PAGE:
Heating up: NWS says more tropical cyclones could impact South Texas

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There is a medium chance (60%) of tropical development over the next 7 days. (Courtesy: National Weather Service)

Tropical Storm Alberto, which last month ushered in beneficial rainfall for the Rio Grande Valley, could be just the first of several tropical cyclones to affect the lower Texas coast this Atlantic hurricane season, according to the latest seasonal outlook from the National Weather Service Brownsville-RGV station, released June 28.

Barry Goldsmith, NWS warning coordination meteorologist, wrote that although the “peak of potential landfalls remains from late July through mid-September, though in a busy season, we can’t rule out any window between July 1 and Sept. 30.”

The National Oceanic and Atmospheric Administration is predicting an above-normal season, with 17 to 25 named storms, eight to 13 hurricanes and four to seven major hurricanes.

For South Texas, the impact of any tropical storms this season on roads, buildings and other local infrastructure, and water supplies for agriculture and municipalities, depends on where they make landfall and how far they penetrate inland, Goldsmith said. The effects could range “from beneficial rain to excessive flooding (or) from an historical event to little impact,” he said.

“All possibilities are on the table for this season,” Goldsmith said.

As for the impact of Alberto and the tropical wave that came right behind it, it all came down to location, he said. Repeated bouts of heavy rain quickly pushed up reservoir levels at El Cuchillo and Marte Gomez (located along the Rio San Juan south of Starr County into western Tamaulipas and south-central Nuevo Leon in Mexico), but mostly missed Amistad and Falcon reservoirs — critical water sources for the Valley’s municipalities and agriculture, Goldsmith said.

As of June 30, Amistad and Falcon combined were still at or near record-low levels, he said. If the headwaters of the Rio San Juan see further rounds of flooding rainfall into mid-July, the two associated reservoirs could approach capacity, though any water distribution from the Rio San Juan into the Rio Grande due to releases from El Cuchillo and/or Marte Gomez would be managed by Mexico, Goldsmith said.

There’s still the potential for sufficient rain to fall in the headwaters of the lower to mid-Rio Grande Valley basin that Amistad and Falcon are able to recover, though there’s only “low to medium confidence in this outcome,” he said.

“Alberto (and the) secondary wave showed us that an active tropical window can still leave these headwaters largely empty,” Goldsmith cautioned.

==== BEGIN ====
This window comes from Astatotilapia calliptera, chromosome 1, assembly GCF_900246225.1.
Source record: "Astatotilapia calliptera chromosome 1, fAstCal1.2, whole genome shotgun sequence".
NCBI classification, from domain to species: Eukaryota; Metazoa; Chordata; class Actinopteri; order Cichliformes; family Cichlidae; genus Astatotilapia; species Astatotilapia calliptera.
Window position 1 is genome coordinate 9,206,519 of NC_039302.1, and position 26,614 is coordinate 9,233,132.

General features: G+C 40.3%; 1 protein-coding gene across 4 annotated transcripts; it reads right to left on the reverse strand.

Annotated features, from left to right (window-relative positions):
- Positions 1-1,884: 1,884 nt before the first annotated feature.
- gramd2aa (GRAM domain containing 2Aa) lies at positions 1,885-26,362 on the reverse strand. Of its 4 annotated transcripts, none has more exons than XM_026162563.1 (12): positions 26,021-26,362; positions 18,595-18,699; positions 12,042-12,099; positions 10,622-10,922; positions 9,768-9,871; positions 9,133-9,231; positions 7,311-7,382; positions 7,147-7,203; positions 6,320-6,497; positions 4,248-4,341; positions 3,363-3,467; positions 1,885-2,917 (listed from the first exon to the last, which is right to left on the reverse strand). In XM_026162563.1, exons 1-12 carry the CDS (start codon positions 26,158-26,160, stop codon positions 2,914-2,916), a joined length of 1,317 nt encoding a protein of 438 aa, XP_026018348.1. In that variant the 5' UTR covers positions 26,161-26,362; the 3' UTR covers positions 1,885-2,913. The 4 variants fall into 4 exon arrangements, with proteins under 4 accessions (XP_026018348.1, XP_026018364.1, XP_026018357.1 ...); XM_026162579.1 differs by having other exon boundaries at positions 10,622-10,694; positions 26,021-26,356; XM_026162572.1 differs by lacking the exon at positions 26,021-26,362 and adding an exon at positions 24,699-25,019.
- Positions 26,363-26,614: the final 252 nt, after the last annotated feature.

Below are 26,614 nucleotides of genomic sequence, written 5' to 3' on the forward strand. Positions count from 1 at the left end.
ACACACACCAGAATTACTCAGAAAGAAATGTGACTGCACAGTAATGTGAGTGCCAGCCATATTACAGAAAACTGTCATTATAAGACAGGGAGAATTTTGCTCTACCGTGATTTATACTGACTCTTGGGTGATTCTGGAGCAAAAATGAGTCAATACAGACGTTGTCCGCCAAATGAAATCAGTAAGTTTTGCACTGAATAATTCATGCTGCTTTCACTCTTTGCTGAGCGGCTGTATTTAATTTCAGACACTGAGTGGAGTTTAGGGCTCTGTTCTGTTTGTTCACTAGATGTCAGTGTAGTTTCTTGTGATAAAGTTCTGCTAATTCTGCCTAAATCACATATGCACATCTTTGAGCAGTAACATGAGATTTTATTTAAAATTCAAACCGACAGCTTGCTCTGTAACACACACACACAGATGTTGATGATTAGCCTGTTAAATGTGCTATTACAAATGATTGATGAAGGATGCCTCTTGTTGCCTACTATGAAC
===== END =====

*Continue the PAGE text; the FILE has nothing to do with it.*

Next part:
Last month’s precipitation likewise did little to bring down temperatures, which were expected to largely remain in the top-five hottest Junes on record for Valley communities — Brownsville and Weslaco coming in first, McAllen at third hottest on record and Rio Grande City in seventh place. Still, the rain did knock back the Valley’s moderate drought conditions, for now.

Overcast weather is seen at the University of Texas Rio Grande Valley Brownsville campus Wednesday, June 19, 2024. as rain bands from Tropical Storm Alberto cross over South Texas. (Miguel Roberts/The Brownsville Herald)

Meanwhile, Category 4 Hurricane Beryl slammed into the Caribbean island of Carriacou Island around 10 a.m. CDT Monday on its way to the Yucatan Peninsula, where it is expected to arrive Friday morning, before entering the Bay of Campeche as a tropical storm Saturday morning.

Goldsmith said a “mid-level steering ridge” will keep Beryl more or less on its east-to-west course toward the Yucatan over the next five days.

“The latest forecast guidance indicates there will be increasing shear as Hurricane Beryl moves west-northwest across the Caribbean Sea, which will allow for a gradual weakening,” he said. “However, Beryl is expected to remain a powerful hurricane through late this week.”

Beryl has already made history as the first June hurricane to hit Category 4 since record-keeping began in 1851, the farthest east a tropical storm has ever hit Category 4, and the first storm before September to go from tropical depression to major hurricane in less than 48 hours.

Also as of Monday afternoon, the National Hurricane Center was monitoring a low-pressure area several hundred miles southwest of the Cabo Verde Islands, which are off the coast of West Africa in the Central Atlantic, Goldsmith noted, adding that conditions are “marginally conducive” for the system to developing into a tropical depression by the middle of this week as it moves west. There is a medium (60 percent) chance for tropical development over the next seven days, according to NHC.

It’s too soon to tell what, if anything, all this means for the Valley, Goldsmith said.

“The track and intensity forecast beyond five days is highly uncertain,” he said. “It is too early to determine whether there will be any impacts to deep South Texas.”


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